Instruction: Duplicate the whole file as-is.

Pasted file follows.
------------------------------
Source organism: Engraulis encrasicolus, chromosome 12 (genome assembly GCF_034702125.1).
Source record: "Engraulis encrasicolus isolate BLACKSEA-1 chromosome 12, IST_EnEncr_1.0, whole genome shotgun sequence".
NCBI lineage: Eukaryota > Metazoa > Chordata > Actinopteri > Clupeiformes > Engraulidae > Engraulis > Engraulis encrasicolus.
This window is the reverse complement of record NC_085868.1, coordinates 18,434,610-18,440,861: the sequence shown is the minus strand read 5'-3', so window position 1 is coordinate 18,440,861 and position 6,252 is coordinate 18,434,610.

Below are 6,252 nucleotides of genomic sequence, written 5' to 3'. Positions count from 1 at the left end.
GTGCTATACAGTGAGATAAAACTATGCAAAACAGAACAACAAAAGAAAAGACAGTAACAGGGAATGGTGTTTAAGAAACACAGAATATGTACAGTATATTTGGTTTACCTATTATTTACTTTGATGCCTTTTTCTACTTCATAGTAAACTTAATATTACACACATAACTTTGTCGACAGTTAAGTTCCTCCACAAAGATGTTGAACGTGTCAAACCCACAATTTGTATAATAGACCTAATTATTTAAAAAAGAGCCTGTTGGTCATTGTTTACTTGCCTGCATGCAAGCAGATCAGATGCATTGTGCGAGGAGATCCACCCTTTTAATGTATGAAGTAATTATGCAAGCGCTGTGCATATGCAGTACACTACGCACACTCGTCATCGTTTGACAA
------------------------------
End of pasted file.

Source organism: Engraulis encrasicolus, chromosome 12 (genome assembly GCF_034702125.1).
Source record: "Engraulis encrasicolus isolate BLACKSEA-1 chromosome 12, IST_EnEncr_1.0, whole genome shotgun sequence".
NCBI lineage: Eukaryota > Metazoa > Chordata > Actinopteri > Clupeiformes > Engraulidae > Engraulis > Engraulis encrasicolus.
This window is the reverse complement of record NC_085868.1, coordinates 18,434,610-18,440,861: the sequence shown is the minus strand read 5'-3', so window position 1 is coordinate 18,440,861 and position 6,252 is coordinate 18,434,610.

Below are 6,252 nucleotides of genomic sequence, written 5' to 3'. Positions count from 1 at the left end.
GTGCTATACAGTGAGATAAAACTATGCAAAACAGAACAACAAAAGAAAAGACAGTAACAGGGAATGGTGTTTAAGAAACACAGAATATGTACAGTATATTTGGTTTACCTATTATTTACTTTGATGCCTTTTTCTACTTCATAGTAAACTTAATATTACACACATAACTTTGTCGACAGTTAAGTTCCTCCACAAAGATGTTGAACGTGTCAAACCCACAATTTGTATAATAGACCTAATTATTTAAAAAAGAGCCTGTTGGTCATTGTTTACTTGCCTGCATGCAAGCAGATCAGATGCATTGTGCGAGGAGATCCACCCTTTTAATGTATGAAGTAATTATGCAAGCGCTGTGCATATGCAGTACACTACGCACACTCGTCATCGTTTGACAA